Now let’s not exaggerate, of course. Bashir’s escape won’t by itself have that impact. But the cumulative effect of unlawful actions, and failure to comply with court orders that seek to remedy laws that were broken, will eventually have that effect.

That is why the willy-nilly refusal to comply with a court order is a very dangerous thing that we shouldn’t make light of. And not even the promulgate­d diplomacy granted to Bashir side-steps the violation of the rule of law, because that argument was hit out of the park for a giant six by a full bench of the high court which must be respected.



will know

of examples of state failure to comply timeously and faithfully with court orders. Already. Section27, for example, have had to fight for years to get the SANDF to comply with a court order to stop discrimina­ting against soldiers who are HIV-positive.

There are many examples of litigants having to go back to court, after celebratin­g a victory for social justice, to then get the state to actually play ball and comply. If we as citizens give the state the space to choose when to comply with court orders, we are opening the floodgates for more routine noncomplia­nce.

What will you say if the court refuses to comply with an order to dispense textbooks to Limpopo, say? By then the erosion of the rule of law will be normal. Is that what we want?

Defence six: “Who the hell is the Southern African Litigation Centre?!”

Who cares about the history of the Southern African Litigation Centre (SALC)? Whether they existed for years or one week, I could not give a rat’s behind. And any focus on their board members, their donors or their motives are misplaced for several reasons.

First, if someone or an organisati­on has a legal standing in court, then they have the lawful prerogativ­e to bring a case before court if they want to. If the case has merits, then society should thank them for the litigation. If it doesn’t, then they will lose the case and life goes on. Why obsess about them at all?

In this particular case we all owe the SALC a huge thank you. They are an exemplar of civil society excellence and vigilance. Either state action is lawful or it is unlawful. If it is unlawful, then it is a good thing to have the unlawful actions nipped in the bud by a court of law. If a civil society organisati­on decides to go to court, like it did in this case, and the court agreed that the state had a legal duty to arrest Bashir, why hate on the SALC?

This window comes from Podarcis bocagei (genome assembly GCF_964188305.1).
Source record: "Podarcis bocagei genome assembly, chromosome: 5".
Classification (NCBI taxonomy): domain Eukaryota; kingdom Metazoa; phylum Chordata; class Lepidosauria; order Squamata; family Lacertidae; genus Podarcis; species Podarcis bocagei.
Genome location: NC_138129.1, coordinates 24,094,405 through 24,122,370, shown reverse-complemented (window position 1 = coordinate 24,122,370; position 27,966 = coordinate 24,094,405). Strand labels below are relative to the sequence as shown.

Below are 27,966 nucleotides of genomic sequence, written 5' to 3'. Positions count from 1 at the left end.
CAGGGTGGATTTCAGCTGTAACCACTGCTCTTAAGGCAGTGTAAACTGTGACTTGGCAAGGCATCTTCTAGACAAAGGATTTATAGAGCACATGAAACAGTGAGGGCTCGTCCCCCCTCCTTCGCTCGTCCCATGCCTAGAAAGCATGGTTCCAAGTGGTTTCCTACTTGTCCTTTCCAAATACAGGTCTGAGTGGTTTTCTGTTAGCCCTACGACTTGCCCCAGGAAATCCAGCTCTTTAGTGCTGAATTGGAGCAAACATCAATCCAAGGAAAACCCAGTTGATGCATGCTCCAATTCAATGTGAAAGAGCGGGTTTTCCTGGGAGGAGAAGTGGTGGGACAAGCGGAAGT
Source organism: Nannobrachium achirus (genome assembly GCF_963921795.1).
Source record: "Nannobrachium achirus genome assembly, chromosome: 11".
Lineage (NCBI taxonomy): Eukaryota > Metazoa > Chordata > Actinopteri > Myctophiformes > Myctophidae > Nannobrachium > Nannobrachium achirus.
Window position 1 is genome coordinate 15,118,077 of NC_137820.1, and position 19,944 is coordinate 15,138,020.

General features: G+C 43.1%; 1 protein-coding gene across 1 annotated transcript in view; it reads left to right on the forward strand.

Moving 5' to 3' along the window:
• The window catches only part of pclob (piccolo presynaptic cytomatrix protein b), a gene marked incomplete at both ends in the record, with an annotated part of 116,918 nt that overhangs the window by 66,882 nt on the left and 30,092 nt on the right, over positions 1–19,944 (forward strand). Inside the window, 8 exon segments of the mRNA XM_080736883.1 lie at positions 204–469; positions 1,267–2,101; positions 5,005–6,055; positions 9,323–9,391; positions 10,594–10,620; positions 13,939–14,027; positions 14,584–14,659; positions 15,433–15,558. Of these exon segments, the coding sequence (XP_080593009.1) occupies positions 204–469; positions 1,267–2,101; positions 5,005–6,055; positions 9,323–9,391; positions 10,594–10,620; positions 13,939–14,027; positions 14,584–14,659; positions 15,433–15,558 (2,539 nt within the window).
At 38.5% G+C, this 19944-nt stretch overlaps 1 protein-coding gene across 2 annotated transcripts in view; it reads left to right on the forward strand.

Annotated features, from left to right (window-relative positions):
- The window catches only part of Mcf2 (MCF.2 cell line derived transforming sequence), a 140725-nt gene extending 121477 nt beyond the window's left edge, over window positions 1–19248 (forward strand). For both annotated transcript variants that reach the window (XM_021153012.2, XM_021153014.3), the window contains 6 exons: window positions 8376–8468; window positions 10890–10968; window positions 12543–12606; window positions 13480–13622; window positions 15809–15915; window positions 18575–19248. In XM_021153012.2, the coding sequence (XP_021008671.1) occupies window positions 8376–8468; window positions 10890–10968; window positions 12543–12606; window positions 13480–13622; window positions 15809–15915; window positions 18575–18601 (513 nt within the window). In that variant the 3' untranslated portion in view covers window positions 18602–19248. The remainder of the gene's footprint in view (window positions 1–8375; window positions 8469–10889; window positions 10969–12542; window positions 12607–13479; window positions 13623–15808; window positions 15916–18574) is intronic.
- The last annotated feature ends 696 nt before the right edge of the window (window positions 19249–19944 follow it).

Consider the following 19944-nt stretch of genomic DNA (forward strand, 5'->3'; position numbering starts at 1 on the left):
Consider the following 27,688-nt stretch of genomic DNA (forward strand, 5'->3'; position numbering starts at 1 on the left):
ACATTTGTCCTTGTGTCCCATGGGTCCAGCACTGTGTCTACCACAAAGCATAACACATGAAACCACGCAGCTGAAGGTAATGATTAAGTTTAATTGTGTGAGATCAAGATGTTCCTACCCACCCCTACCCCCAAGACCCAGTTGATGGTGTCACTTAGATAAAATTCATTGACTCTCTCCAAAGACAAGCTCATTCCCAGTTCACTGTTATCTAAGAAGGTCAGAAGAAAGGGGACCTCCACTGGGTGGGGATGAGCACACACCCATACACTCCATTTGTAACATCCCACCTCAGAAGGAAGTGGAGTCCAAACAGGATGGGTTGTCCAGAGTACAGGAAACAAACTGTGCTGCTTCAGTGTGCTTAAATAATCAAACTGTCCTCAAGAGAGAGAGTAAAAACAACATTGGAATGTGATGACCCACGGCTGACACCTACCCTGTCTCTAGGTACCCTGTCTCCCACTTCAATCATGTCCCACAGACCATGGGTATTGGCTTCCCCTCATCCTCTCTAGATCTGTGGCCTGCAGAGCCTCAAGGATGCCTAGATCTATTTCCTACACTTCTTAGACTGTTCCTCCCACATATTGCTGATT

Anyone dissing the SALC are an enemy of one or two things (or both): active citizenshi­p and constituti­onal supremacy.

If you value active citizenshi­p, including the many unsung heroes in our civil society organisati­ons operating on shoestring budgets, then you should write letters to the press praising the SALC rather than asking red-herring questions about their motives.

If you value constituti­onal supremacy, then you should be hugely upset that our government violated our own constituti­on. The court made it clear that the state had a duty to arrest Bashir even if civil society had not brought this case before it.

And if you do not value constituti­onal supremacy, then I am afraid there’s nothing I can say to you about your anti-democratic tendencies. Clearly, such a celebratio­n of Bashir’s fleeing, with the collusion of someone in the South African state, sends the additional message that black lives, this time in Darfur, do not matter.

Bashir, lest we forget, stands accused of playing “an essential” role in the torture, rape, murder and displaceme­nt of civilians, including an attempt to exterminat­e the Fur, Masalit, and Zaghawa ethnic groups. This constitute­s a charge of genocide. How do those cheering in favour of Bashir’s fleeing feel about the victims of state-aided war crimes on our continent?

Many in the West would agree Sudanese lives don’t matter. After all, black lives don’t matter in the US.

Are defenders of Bashir happy to share many Western leaders’ disregard for justice for African victims?

 ?? Picture: REUTERS ?? CENTRE STAGE: Sudanese President Omar Hassan al-Bashir (on vehicle, centre) parades through the street in Al-Fasher, northern Darfur, in this March 2009 file picture. If South Africa didn’t want to arrest him, we needed to first get out of the treaty...
Picture: REUTERS CENTRE STAGE: Sudanese President Omar Hassan al-Bashir (on vehicle, centre) parades through the street in Al-Fasher, northern Darfur, in this March 2009 file picture. If South Africa didn’t want to arrest him, we needed to first get out of the treaty...